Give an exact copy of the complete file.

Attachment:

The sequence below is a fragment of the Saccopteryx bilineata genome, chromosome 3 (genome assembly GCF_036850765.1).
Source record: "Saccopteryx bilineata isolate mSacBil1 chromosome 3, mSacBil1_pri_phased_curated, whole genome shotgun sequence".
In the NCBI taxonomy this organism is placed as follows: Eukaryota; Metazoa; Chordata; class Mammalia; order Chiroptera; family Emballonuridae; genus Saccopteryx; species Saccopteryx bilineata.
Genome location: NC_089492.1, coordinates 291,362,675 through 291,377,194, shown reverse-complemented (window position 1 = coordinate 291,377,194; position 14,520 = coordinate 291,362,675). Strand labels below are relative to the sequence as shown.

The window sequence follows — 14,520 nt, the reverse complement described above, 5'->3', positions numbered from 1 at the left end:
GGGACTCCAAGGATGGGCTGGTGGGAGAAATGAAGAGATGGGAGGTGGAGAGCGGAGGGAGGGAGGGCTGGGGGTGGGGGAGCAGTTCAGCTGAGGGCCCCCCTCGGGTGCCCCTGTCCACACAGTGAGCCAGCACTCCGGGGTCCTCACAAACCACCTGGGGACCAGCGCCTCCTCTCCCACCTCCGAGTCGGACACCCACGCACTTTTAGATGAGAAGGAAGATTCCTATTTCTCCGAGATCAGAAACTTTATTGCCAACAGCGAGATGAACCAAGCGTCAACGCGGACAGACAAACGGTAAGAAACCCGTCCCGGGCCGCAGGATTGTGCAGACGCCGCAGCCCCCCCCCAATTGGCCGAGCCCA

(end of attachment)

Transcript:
The sequence below is a fragment of the Saccopteryx bilineata genome, chromosome 3 (genome assembly GCF_036850765.1).
Source record: "Saccopteryx bilineata isolate mSacBil1 chromosome 3, mSacBil1_pri_phased_curated, whole genome shotgun sequence".
In the NCBI taxonomy this organism is placed as follows: Eukaryota; Metazoa; Chordata; class Mammalia; order Chiroptera; family Emballonuridae; genus Saccopteryx; species Saccopteryx bilineata.
Genome location: NC_089492.1, coordinates 291,362,675 through 291,377,194, shown reverse-complemented (window position 1 = coordinate 291,377,194; position 14,520 = coordinate 291,362,675). Strand labels below are relative to the sequence as shown.

The window sequence follows — 14,520 nt, the reverse complement described above, 5'->3', positions numbered from 1 at the left end:
GGGACTCCAAGGATGGGCTGGTGGGAGAAATGAAGAGATGGGAGGTGGAGAGCGGAGGGAGGGAGGGCTGGGGGTGGGGGAGCAGTTCAGCTGAGGGCCCCCCTCGGGTGCCCCTGTCCACACAGTGAGCCAGCACTCCGGGGTCCTCACAAACCACCTGGGGACCAGCGCCTCCTCTCCCACCTCCGAGTCGGACACCCACGCACTTTTAGATGAGAAGGAAGATTCCTATTTCTCCGAGATCAGAAACTTTATTGCCAACAGCGAGATGAACCAAGCGTCAACGCGGACAGACAAACGGTAAGAAACCCGTCCCGGGCCGCAGGATTGTGCAGACGCCGCAGCCCCCCCCCAATTGGCCGAGCCCA